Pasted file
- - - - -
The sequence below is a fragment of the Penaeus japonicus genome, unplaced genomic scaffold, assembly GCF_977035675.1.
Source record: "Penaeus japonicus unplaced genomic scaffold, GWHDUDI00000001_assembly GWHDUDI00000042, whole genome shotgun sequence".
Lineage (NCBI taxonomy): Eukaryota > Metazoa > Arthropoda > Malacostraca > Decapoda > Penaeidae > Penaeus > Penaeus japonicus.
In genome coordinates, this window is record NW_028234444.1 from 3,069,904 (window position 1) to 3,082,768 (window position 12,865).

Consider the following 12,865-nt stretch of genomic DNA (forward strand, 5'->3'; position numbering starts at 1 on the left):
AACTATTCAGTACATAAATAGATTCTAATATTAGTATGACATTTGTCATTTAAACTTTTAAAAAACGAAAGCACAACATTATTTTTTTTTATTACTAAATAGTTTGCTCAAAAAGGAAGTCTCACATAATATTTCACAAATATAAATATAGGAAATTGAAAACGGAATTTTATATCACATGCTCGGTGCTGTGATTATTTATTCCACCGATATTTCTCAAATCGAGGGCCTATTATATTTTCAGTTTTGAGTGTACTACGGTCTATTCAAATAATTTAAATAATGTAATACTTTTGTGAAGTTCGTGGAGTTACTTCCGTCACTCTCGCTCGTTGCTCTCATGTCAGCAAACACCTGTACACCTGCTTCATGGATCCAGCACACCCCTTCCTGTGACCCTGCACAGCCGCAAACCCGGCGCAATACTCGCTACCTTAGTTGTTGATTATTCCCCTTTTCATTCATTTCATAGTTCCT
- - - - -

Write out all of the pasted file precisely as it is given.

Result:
The sequence below is a fragment of the Penaeus japonicus genome, unplaced genomic scaffold, assembly GCF_977035675.1.
Source record: "Penaeus japonicus unplaced genomic scaffold, GWHDUDI00000001_assembly GWHDUDI00000042, whole genome shotgun sequence".
Lineage (NCBI taxonomy): Eukaryota > Metazoa > Arthropoda > Malacostraca > Decapoda > Penaeidae > Penaeus > Penaeus japonicus.
In genome coordinates, this window is record NW_028234444.1 from 3,069,904 (window position 1) to 3,082,768 (window position 12,865).

Consider the following 12,865-nt stretch of genomic DNA (forward strand, 5'->3'; position numbering starts at 1 on the left):
AACTATTCAGTACATAAATAGATTCTAATATTAGTATGACATTTGTCATTTAAACTTTTAAAAAACGAAAGCACAACATTATTTTTTTTTATTACTAAATAGTTTGCTCAAAAAGGAAGTCTCACATAATATTTCACAAATATAAATATAGGAAATTGAAAACGGAATTTTATATCACATGCTCGGTGCTGTGATTATTTATTCCACCGATATTTCTCAAATCGAGGGCCTATTATATTTTCAGTTTTGAGTGTACTACGGTCTATTCAAATAATTTAAATAATGTAATACTTTTGTGAAGTTCGTGGAGTTACTTCCGTCACTCTCGCTCGTTGCTCTCATGTCAGCAAACACCTGTACACCTGCTTCATGGATCCAGCACACCCCTTCCTGTGACCCTGCACAGCCGCAAACCCGGCGCAATACTCGCTACCTTAGTTGTTGATTATTCCCCTTTTCATTCATTTCATAGTTCCT